Winged dragon in a very early Hours leaf, c. 1390.

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Fine illuminations

Hours of the Virgin at Vespers

For most God-fearing medieval people, the dragon was a real creature: a reptilian, winged, fire-breathing creature aligned with Satan, the bearer of death and misfortune and, significantly, the evil of paganism.

The dragon depicted on this Book of Hours leaf may well have been included in the illuminations as a reminder to the devout reader of the evils associated with the creature and to direct him or her to the safety and truth of the holy text where salvation was to be found.

Recto 14 lines of text in Latin written in two sizes on vellum in brown ink.  One two-line illuminated initial ‘B’ in pink outlined in black and white on a ground of burnished gold.  The initial is infilled with a foliate design in blue, white and red.  Coloured & gold ivy vines and leaves radiate from the initial into the margins. Seven one-line illuminated initials in burnished gold on blue, red and white. Two line fillers.  A bar border in burnished gold terminates in coloured & gold ivy vines and leaves and a splendidly depicted winged dragon with a gaping mouth.

Verso:  As Recto with one two-line and two one-line illuminated initials and two line fillers.  A bar border with different patterns of ivy vines and leaves.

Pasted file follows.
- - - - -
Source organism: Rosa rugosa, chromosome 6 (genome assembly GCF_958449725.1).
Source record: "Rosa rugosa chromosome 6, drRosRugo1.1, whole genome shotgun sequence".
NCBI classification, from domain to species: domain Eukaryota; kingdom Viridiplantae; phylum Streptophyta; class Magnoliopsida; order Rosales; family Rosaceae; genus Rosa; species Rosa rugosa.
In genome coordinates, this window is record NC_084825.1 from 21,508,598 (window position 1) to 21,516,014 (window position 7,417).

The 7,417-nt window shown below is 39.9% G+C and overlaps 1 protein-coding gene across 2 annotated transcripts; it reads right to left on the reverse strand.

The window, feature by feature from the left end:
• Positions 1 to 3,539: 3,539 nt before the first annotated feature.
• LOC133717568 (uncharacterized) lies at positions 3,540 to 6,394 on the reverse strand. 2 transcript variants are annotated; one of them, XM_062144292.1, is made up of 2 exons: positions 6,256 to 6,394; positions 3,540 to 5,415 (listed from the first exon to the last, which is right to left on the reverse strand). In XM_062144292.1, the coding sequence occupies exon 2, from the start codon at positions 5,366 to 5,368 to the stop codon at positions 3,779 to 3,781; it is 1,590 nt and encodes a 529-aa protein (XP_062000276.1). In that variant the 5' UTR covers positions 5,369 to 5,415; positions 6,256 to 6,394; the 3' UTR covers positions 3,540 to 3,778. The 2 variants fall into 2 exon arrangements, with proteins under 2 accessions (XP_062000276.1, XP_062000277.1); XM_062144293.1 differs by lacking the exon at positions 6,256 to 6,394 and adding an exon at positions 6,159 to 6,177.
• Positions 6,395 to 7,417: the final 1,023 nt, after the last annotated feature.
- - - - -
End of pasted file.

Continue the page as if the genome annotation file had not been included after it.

Source:  France, probably Rouen.

Date:   c.1390.

Content: The text is from the Hours of the Virgin at Vespers.  Both the “Beata es virgo maria”  (Blessed is the Virgin Mary) and the hymn on Verso “Ave maris stella” ( Hail, Star of the Sea) are included in the office.  On Recto there are seven one-line illuminated initials.  The first line reads “Domine ad aduitorum me festina”  (O Lord, come to my assistance). The second initial begins the "Gloria patri"  (Glory to the Father) and the next five initials begin the incipits (opening words) of the Psalms 121 to 125.  Then, in the smaller script is the antiphon "Beata mater et innupta virgo” (Blessed Mother and unwed Virgin).

Condition:  The leaf is in good/very good condition for its age.  The vellum has darkened over the centuries and there are a number of small marks & spots.  However the colours of the illuminations remain strong and the high quality gilding shines brightly.  The leaf is unconditionally guaranteed genuine.

Size: Leaf: c.185x130 mm. Text and illuminated area : c.135x95 mm.

Notes: The Book of Hours has its ultimate origin in the Psalter, which monks and nuns were required to recite daily.  By the 12th century the breviary had been developed, with weekly cycles of psalms, prayers, hymns, antiphons, and readings which changed with the liturgical season. Eventually a selection of texts was produced in much shorter volumes and came to be called a “book of hours”. During the latter part of the 13th century the Book of Hours became popular as a personal prayer book for men and women who led secular lives. It consisted of a selection of prayers, psalms, hymns and lessons based on the liturgy of the clergy. Each book was unique in its content though all included the Hours of the Virgin Mary, devotions to be made during the eight canonical hours of the day, the reasoning behind the name 'Book of Hours’.

lvy has long been associated with Christian belief.  Ivy climbs towards the sky, symbolising the believer's striving towards God. It forms a union with whatever it may be clinging to, making the two almost inseparable and thus symbolising fidelity and faithfulness.  The evergreen ivy was also viewed as a symbol of the eternal life of the soul after the death of the body.

Early Books of Hours were decorated and illuminated with ivy vines and leaves before illuminators turned to the elaborate contortions of acanthus leaves in the 15th century.

Item Number:  MBH145

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